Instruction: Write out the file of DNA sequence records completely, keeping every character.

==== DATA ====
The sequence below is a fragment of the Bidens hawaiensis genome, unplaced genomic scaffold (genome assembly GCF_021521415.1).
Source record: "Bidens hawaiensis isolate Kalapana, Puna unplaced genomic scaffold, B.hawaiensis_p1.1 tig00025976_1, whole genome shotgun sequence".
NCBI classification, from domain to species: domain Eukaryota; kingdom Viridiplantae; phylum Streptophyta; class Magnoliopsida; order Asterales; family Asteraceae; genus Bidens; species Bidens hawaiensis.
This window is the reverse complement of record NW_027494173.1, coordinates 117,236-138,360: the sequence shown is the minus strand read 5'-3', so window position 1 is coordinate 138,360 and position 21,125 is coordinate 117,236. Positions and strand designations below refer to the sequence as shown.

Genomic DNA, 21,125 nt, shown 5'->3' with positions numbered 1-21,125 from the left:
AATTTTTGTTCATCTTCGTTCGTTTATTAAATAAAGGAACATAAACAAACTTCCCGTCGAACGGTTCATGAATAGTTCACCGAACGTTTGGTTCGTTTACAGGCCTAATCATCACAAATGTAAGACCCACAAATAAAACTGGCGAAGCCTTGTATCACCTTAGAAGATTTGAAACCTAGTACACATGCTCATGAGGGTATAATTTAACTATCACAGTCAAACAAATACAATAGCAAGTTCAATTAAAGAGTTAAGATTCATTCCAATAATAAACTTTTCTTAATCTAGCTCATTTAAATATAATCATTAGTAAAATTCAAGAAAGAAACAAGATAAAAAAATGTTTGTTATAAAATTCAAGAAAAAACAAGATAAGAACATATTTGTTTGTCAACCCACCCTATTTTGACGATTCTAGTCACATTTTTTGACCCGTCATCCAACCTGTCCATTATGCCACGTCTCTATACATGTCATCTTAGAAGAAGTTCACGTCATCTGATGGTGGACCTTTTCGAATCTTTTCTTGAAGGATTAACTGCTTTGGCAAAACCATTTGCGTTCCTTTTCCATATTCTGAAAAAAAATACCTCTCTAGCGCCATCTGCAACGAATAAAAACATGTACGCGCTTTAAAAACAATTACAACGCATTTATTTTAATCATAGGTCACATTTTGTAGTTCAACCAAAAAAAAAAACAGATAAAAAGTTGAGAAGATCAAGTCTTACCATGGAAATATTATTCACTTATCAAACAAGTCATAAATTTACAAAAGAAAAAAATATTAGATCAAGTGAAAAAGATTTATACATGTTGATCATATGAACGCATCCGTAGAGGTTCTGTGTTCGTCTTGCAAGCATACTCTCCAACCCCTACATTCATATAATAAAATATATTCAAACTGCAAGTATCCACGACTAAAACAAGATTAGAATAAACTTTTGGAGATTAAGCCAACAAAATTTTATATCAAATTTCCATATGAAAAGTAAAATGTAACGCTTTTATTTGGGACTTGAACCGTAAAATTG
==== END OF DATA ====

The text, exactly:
The sequence below is a fragment of the Bidens hawaiensis genome, unplaced genomic scaffold (genome assembly GCF_021521415.1).
Source record: "Bidens hawaiensis isolate Kalapana, Puna unplaced genomic scaffold, B.hawaiensis_p1.1 tig00025976_1, whole genome shotgun sequence".
NCBI classification, from domain to species: domain Eukaryota; kingdom Viridiplantae; phylum Streptophyta; class Magnoliopsida; order Asterales; family Asteraceae; genus Bidens; species Bidens hawaiensis.
This window is the reverse complement of record NW_027494173.1, coordinates 117,236-138,360: the sequence shown is the minus strand read 5'-3', so window position 1 is coordinate 138,360 and position 21,125 is coordinate 117,236. Positions and strand designations below refer to the sequence as shown.

Genomic DNA, 21,125 nt, shown 5'->3' with positions numbered 1-21,125 from the left:
AATTTTTGTTCATCTTCGTTCGTTTATTAAATAAAGGAACATAAACAAACTTCCCGTCGAACGGTTCATGAATAGTTCACCGAACGTTTGGTTCGTTTACAGGCCTAATCATCACAAATGTAAGACCCACAAATAAAACTGGCGAAGCCTTGTATCACCTTAGAAGATTTGAAACCTAGTACACATGCTCATGAGGGTATAATTTAACTATCACAGTCAAACAAATACAATAGCAAGTTCAATTAAAGAGTTAAGATTCATTCCAATAATAAACTTTTCTTAATCTAGCTCATTTAAATATAATCATTAGTAAAATTCAAGAAAGAAACAAGATAAAAAAATGTTTGTTATAAAATTCAAGAAAAAACAAGATAAGAACATATTTGTTTGTCAACCCACCCTATTTTGACGATTCTAGTCACATTTTTTGACCCGTCATCCAACCTGTCCATTATGCCACGTCTCTATACATGTCATCTTAGAAGAAGTTCACGTCATCTGATGGTGGACCTTTTCGAATCTTTTCTTGAAGGATTAACTGCTTTGGCAAAACCATTTGCGTTCCTTTTCCATATTCTGAAAAAAAATACCTCTCTAGCGCCATCTGCAACGAATAAAAACATGTACGCGCTTTAAAAACAATTACAACGCATTTATTTTAATCATAGGTCACATTTTGTAGTTCAACCAAAAAAAAAAACAGATAAAAAGTTGAGAAGATCAAGTCTTACCATGGAAATATTATTCACTTATCAAACAAGTCATAAATTTACAAAAGAAAAAAATATTAGATCAAGTGAAAAAGATTTATACATGTTGATCATATGAACGCATCCGTAGAGGTTCTGTGTTCGTCTTGCAAGCATACTCTCCAACCCCTACATTCATATAATAAAATATATTCAAACTGCAAGTATCCACGACTAAAACAAGATTAGAATAAACTTTTGGAGATTAAGCCAACAAAATTTTATATCAAATTTCCATATGAAAAGTAAAATGTAACGCTTTTATTTGGGACTTGAACCGTAAAATTG